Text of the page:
JB, what you mention seems to be more of a neuro assessment of whether or not the patient is able to respond
to pain. When dealing with comfort care, it seems to me borderline unethical to cause
pain during an assessment.
When I have a patient on "comfort care", I use several assessments. The first is how the patient reacts during cares and turns. Moans, cries, or grimaces are all indications for increased medication. Vitals are a second assessment (increased heart rate, BP, or respirations), however "normal" vitals do not contraindicate medicating for pain. Families are a good source as well. Sure, we sometimes get annoyed by them, and they sometimes over-react, but they generally have a good idea when a family member is in pain and might need more medication.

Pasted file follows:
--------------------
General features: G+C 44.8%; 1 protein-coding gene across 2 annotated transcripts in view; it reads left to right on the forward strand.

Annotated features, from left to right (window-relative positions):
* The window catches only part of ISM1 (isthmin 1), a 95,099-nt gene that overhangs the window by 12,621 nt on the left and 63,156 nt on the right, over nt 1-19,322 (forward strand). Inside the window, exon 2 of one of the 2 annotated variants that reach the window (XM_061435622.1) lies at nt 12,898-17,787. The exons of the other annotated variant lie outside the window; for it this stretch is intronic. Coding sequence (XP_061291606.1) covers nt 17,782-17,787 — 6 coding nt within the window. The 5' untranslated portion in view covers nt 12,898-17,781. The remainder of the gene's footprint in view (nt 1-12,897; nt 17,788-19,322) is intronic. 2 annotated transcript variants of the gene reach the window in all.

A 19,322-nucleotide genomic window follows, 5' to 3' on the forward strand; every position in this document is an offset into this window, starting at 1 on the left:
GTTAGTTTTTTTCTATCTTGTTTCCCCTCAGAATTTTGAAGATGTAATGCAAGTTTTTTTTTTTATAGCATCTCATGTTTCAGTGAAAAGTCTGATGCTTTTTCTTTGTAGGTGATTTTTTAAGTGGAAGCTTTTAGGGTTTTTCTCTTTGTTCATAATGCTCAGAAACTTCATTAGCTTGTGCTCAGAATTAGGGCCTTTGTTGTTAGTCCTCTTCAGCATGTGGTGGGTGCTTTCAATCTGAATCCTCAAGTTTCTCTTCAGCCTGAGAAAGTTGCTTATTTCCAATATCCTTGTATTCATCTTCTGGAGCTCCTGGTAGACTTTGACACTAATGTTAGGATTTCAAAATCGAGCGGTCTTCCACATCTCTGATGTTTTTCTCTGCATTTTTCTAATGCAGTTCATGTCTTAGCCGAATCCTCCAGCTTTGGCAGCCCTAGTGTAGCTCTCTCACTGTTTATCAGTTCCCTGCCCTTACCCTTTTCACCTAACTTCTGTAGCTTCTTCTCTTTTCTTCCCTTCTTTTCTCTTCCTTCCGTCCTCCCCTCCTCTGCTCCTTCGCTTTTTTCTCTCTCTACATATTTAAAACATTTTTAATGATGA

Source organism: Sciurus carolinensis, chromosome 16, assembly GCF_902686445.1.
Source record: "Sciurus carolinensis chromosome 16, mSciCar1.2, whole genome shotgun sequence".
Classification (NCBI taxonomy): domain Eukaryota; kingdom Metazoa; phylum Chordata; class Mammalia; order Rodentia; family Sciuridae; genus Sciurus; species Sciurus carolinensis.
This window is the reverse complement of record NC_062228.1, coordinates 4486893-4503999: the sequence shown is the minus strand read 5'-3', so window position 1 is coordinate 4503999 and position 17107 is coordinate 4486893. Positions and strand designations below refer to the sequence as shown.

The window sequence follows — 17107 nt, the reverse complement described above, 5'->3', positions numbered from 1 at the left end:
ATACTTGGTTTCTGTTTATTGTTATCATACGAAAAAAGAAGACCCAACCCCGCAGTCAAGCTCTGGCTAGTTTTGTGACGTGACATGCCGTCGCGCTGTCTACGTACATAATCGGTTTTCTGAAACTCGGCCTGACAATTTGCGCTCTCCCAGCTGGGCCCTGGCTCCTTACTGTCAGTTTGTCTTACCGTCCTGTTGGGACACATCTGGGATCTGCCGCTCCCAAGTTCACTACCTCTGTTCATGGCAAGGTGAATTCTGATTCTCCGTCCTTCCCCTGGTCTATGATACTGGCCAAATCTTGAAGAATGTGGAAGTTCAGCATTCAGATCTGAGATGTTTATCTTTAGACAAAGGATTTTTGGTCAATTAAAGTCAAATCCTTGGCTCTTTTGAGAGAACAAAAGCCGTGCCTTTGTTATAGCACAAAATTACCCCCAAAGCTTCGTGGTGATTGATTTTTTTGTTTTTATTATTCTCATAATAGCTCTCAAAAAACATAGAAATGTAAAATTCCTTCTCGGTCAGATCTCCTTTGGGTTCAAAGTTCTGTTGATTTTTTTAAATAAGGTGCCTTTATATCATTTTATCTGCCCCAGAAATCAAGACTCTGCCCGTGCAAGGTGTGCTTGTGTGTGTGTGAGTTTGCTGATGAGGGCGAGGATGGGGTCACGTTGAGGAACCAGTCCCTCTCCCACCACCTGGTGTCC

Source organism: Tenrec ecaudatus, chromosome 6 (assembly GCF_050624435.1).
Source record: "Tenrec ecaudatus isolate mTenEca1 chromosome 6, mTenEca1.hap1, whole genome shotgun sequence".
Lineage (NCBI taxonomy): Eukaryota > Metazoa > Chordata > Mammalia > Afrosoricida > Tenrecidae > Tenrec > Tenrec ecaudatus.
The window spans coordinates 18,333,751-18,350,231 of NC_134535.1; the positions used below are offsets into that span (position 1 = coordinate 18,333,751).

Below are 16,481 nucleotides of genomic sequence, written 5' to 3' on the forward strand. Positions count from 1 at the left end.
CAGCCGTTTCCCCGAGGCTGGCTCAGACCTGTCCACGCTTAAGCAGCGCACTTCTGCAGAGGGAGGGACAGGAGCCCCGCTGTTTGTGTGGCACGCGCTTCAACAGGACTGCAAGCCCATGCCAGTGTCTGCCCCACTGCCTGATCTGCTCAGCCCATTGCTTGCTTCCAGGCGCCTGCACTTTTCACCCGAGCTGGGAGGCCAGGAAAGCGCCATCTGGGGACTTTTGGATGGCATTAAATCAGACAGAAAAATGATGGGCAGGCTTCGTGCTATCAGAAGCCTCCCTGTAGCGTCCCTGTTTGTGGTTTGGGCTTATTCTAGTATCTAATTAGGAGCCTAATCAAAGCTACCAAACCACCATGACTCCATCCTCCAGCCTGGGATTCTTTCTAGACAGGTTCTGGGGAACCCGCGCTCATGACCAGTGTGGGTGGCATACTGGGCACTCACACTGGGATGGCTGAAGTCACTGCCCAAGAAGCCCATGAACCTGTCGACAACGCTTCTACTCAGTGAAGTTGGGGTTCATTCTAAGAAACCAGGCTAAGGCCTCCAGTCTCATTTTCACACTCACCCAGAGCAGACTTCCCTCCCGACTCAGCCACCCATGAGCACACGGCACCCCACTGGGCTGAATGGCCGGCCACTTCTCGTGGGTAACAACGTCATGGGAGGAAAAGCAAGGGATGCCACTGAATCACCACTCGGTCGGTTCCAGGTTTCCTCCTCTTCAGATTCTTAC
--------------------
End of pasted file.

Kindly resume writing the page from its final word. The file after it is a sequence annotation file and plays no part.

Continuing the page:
Let's not forget complimentary therapies as well. Backrubs, fans, and gentle conversation might help. I find light aromatherapy very effective (the scent of benzoin is very calming). Music therapy can help too (be sure to ask what the patient
likes to listen to -- don't assume
!) All of these things can help ease pain. Not that you want to abandon the medication, but complimentary therapies may allow you to use less
medication to maintain the same amount of analgesia.